Time: 11:00AM – 3:30PM
Location: Lunch Rock and Chafee-Fremont Country Line
Fish Landed: 5
Overcast skies, dense blue winged olive hatches, and a caddis emergence were in my dreams as I anticipated my planned fishing trip to the Arkansas River on Friday. I read the Royal Gorge Angler reports as well as ArkAnglers, and I was convinced that the stars were aligned for some fantastic fishing.
Jane decided to join me for this cool spring day, and we departed from Denver at 7AM. I planned to fish from the lease stretch west of Vallie Bridge, so we followed the route through Colorado Springs instead of route 285 that I usually choose for trips to the Salida area. During my fishing trip to Wyoming, I realized that I needed a spool of 3X tippet and a pack of tapered leaders, so we stopped at Royal Gorge Anglers along the way and made that purchase.
By the time we drove west through Big Horn Sheep canyon, we arrived at the Vallie Bridge lease by 10:30, and I began to prepare to fish. There were two cars in the parking lot, and as I pulled on my waders two additional vehicles arrived with a total of seven fishermen. I was quite concerned about the availability of open water given the number of fishermen in the parking lot, so Jane suggested we move to another spot, and I readily agreed with her proposal.
We continued west on route 50 until we reached Lunch Rock just beyond the Wellsville Bridge. A small RV was parked in front of us, but when I walked out on Lunch Rock, I could not find any other fishermen in the area. After I assembled my Sage One five weight and attached a new tapered leader, I began fishing in front of the large rock and continued up the river along the south bank. I began with a strike indicator, split shot, emerald caddis pupa, and RS2; and after fifteen minutes of fruitless prospecting, I managed to hook and land a twelve inch brown trout. Since it was the first fish of the day, I paused for a few minutes to snap a photograph.
[pe2-image src=”http://lh3.googleusercontent.com/-uB-RmFtsUh8/VTrkvAS7KXI/AAAAAAAAyt0/T5vmg4c8Dyk/s144-c-o/P4230051.JPG” href=”https://picasaweb.google.com/108128655430094950653/04242015ArkansasRiver#6141472538057451890″ caption=”First Fish Landed on the Arkansas on a RS2″ type=”image” alt=”P4230051.JPG” ]
Unfortunately the brown trout represented my total action in the morning before I paused for lunch at noon. I returned to the car and found Jane exploring the stone beach next to the huge eddy and pool below Lunch Rock. We both grabbed our lunches and munched them next to the river. Large high slate gray clouds covered the sky, and a constant breeze kept me on the edge of being uncomfortable, so after lunch I pulled on a fleece layer and my New Zealand hat with ear flaps.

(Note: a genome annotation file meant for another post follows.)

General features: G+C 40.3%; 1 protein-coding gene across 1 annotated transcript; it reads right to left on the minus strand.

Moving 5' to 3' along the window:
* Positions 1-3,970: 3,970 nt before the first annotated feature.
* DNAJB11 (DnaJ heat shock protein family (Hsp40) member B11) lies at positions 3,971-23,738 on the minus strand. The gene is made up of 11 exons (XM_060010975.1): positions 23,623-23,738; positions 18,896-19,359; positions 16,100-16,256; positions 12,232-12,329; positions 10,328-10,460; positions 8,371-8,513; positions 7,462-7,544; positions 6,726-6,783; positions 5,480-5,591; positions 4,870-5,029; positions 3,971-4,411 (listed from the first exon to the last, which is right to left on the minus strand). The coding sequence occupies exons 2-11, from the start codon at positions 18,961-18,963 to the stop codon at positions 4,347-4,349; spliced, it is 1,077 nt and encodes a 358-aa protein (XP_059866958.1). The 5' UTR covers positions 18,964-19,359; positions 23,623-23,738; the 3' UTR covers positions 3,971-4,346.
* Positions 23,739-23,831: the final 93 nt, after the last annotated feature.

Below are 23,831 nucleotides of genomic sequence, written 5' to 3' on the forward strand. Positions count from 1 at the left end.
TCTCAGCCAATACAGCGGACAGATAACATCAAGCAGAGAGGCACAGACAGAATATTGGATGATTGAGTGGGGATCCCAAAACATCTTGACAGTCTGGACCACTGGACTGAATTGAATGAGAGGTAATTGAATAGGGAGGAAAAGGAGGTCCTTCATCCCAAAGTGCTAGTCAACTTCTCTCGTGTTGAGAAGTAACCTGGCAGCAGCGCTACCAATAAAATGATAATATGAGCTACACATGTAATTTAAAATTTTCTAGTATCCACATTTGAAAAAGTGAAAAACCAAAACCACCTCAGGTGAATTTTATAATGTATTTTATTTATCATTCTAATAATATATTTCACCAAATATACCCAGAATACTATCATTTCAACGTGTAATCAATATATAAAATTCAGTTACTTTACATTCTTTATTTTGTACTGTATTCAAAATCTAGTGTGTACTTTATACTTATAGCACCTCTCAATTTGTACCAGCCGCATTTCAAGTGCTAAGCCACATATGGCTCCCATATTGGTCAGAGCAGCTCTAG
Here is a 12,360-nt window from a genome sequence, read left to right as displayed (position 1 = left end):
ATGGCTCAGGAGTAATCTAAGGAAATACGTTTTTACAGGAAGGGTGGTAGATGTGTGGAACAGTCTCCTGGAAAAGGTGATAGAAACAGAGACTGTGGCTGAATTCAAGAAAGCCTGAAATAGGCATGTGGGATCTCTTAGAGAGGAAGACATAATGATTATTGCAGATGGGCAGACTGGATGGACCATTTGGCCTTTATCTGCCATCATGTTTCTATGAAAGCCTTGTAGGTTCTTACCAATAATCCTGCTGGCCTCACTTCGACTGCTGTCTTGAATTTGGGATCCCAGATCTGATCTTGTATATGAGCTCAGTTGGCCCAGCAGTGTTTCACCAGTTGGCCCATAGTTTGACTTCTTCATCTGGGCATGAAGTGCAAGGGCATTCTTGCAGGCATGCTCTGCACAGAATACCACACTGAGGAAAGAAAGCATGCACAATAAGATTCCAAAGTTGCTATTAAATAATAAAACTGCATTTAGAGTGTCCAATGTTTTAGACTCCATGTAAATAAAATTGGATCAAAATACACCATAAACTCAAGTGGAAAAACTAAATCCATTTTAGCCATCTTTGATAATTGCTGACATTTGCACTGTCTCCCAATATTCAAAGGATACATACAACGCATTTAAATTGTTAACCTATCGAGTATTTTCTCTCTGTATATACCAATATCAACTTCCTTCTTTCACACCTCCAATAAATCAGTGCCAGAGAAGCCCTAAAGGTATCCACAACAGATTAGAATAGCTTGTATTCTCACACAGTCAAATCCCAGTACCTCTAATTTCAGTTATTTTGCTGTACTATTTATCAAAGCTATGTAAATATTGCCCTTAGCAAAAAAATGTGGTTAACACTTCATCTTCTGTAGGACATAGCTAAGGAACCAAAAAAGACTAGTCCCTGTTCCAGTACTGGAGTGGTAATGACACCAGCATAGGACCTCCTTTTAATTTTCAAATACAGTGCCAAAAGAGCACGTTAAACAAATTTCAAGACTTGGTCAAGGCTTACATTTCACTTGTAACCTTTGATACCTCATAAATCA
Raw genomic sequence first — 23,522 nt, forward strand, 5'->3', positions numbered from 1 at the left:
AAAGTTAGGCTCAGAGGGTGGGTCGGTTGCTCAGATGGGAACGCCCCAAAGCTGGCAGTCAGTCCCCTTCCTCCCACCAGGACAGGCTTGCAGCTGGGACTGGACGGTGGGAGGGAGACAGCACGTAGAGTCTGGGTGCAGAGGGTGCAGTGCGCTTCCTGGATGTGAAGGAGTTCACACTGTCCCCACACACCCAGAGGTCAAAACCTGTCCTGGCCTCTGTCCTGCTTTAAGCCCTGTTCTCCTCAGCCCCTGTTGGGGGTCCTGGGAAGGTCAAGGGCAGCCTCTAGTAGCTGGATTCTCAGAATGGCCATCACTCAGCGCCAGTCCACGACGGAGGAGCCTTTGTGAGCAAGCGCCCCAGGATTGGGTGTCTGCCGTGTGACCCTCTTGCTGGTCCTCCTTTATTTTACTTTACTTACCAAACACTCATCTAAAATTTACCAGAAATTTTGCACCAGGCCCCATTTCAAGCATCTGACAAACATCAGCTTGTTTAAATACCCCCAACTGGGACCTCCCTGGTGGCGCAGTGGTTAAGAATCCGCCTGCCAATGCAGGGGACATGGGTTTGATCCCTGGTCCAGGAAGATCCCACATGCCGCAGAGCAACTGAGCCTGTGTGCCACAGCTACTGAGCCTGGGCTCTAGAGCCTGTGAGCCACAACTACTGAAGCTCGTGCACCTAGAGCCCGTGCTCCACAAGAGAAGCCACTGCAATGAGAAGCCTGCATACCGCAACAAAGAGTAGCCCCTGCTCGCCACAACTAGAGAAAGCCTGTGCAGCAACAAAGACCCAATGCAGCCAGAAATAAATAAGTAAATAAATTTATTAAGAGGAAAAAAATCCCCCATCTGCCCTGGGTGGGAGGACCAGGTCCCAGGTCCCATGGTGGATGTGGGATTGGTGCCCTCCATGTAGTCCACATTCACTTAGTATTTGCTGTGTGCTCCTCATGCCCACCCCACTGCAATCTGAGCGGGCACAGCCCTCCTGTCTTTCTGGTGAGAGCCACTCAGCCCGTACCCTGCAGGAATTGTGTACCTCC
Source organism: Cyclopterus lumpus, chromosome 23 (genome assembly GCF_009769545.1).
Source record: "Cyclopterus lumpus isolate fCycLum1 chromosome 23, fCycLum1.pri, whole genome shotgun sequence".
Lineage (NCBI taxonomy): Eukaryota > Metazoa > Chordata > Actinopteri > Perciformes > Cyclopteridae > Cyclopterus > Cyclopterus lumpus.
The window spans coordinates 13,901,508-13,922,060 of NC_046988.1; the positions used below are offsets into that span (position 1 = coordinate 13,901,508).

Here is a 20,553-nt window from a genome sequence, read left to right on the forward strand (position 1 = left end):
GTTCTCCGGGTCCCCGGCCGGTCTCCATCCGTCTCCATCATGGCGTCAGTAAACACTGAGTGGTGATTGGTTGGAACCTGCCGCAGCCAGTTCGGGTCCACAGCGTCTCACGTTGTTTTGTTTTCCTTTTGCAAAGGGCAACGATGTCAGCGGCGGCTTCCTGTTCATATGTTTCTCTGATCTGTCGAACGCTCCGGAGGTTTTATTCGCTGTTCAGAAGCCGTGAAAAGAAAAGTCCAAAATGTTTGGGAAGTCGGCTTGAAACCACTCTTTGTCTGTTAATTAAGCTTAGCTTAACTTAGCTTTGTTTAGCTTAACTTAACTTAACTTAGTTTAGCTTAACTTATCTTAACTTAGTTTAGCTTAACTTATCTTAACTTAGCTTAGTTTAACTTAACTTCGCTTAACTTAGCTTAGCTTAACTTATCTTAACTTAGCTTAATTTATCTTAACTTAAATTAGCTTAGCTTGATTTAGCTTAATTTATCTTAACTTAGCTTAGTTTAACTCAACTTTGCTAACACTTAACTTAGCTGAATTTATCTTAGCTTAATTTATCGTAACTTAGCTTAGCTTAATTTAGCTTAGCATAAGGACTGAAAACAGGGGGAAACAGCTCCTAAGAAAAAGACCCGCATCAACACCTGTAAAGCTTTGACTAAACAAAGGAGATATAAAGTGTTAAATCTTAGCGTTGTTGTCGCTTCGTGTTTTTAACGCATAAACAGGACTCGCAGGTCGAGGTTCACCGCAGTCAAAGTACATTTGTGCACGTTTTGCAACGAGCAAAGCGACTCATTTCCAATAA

[pe2-image src=”http://lh3.googleusercontent.com/-UctSpY5xy3A/VTrkwLxo7sI/AAAAAAAAyuE/EjNJXyHKCp4/s144-c-o/P4240053.JPG” href=”https://picasaweb.google.com/108128655430094950653/04242015ArkansasRiver#6141472558318939842″ caption=”Overcast Day Did Not Deliver a BWO Hatch” type=”image” alt=”P4240053.JPG” ]
I did not see any fishermen downstream from Lunch Rock, so I decided to explore that area after lunch. I walked along the shoulder of the highway for .3 mile until I found a spot where I could climb over the barbed wire fence that blocked my access to the river. Once I was next to the river, I traversed a path along the top of a steep bank until I found an angled path that allowed me to easily descend to the edge of the river. Almost immediately I encountered a long pool with a slight riffle as the river flowed over a moderate depth. This water was extremely attractive, and I judged it to be a prime spot to occupy should a hatch evolve.
[pe2-image src=”http://lh3.googleusercontent.com/-b_nQ9HeS9E4/VTrkvysN92I/AAAAAAAAyt8/SQ8prfzgEHY/s144-c-o/P4240052.JPG” href=”https://picasaweb.google.com/108128655430094950653/04242015ArkansasRiver#6141472551585314658″ caption=”Nice Section of Slow Riffles Over Moderate Depth” type=”image” alt=”P4240052.JPG” ]